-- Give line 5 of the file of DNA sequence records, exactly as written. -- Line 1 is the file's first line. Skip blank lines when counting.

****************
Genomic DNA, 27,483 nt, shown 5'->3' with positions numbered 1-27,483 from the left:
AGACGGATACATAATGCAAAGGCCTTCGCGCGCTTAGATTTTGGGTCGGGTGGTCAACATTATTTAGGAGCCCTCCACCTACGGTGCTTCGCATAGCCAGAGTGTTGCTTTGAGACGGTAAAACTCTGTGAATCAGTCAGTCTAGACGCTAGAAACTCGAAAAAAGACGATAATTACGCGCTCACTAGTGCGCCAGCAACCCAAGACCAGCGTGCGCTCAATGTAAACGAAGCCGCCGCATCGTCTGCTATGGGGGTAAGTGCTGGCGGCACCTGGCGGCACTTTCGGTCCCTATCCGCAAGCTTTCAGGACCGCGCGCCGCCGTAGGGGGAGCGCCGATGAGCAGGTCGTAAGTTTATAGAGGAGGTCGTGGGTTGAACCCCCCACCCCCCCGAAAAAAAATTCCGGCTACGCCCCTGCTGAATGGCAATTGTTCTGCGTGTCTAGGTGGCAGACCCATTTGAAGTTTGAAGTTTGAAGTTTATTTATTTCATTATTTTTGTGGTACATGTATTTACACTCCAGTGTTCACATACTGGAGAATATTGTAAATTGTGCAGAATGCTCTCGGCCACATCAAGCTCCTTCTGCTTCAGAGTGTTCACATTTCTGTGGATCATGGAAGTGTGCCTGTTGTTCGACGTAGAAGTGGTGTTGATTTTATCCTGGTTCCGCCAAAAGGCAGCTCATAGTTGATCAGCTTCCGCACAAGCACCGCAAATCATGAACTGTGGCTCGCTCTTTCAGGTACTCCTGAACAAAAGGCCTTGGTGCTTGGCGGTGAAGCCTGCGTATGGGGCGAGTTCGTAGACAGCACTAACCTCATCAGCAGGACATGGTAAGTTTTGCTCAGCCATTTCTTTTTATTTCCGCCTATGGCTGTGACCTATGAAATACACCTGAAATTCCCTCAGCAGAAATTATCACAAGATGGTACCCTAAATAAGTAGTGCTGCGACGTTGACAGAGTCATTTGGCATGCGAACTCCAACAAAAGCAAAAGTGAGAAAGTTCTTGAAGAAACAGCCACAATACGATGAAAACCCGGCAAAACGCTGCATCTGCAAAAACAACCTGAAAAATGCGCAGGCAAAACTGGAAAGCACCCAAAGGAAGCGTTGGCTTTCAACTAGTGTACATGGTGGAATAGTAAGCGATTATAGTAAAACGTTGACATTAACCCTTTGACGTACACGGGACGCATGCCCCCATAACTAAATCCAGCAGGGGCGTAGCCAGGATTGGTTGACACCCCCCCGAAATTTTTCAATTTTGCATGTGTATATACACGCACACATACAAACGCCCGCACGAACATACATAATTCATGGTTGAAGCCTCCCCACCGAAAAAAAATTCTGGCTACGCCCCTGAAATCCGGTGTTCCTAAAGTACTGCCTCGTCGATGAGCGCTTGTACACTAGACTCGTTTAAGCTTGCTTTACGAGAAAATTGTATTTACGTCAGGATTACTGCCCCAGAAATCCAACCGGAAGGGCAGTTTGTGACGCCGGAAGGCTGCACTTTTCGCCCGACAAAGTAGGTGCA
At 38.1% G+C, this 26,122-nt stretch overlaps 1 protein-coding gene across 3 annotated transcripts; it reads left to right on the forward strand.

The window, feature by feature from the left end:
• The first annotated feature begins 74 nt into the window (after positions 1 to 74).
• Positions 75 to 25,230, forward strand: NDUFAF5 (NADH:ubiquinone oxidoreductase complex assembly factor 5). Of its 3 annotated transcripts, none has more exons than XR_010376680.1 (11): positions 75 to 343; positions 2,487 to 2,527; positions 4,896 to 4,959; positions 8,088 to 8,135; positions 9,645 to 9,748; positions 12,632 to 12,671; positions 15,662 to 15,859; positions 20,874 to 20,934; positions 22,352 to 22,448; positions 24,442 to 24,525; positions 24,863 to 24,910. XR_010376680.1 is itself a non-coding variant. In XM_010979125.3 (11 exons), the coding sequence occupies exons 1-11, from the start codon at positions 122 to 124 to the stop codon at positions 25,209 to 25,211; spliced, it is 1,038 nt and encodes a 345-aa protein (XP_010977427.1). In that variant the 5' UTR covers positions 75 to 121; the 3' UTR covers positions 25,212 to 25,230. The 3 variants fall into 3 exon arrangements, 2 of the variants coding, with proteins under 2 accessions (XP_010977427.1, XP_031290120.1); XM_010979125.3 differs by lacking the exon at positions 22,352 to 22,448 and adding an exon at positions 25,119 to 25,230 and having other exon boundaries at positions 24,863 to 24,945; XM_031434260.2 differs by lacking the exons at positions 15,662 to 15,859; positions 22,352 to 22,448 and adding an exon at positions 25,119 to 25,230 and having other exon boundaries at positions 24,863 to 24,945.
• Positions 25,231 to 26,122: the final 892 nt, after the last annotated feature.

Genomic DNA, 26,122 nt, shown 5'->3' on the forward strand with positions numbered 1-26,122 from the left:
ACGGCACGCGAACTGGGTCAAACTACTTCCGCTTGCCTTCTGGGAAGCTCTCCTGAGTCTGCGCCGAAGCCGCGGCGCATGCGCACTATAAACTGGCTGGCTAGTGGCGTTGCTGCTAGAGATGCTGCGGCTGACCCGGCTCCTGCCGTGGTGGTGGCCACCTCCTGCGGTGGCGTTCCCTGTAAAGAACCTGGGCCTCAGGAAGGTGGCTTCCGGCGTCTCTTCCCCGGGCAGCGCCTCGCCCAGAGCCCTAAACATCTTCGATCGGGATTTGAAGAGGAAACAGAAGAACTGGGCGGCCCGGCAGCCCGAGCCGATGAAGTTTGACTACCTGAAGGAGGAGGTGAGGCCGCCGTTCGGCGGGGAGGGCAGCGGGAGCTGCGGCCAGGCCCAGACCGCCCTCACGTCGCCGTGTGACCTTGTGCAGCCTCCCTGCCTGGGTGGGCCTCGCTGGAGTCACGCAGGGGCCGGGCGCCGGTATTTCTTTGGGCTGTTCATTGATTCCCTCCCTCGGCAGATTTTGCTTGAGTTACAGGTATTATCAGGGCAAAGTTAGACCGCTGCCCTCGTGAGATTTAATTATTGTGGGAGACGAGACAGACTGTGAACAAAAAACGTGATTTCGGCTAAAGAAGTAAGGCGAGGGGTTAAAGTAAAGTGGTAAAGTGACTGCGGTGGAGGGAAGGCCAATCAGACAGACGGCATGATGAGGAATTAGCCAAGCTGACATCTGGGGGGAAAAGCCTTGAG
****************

• The first annotated feature begins 74 nt into the window (after positions 1 to 74).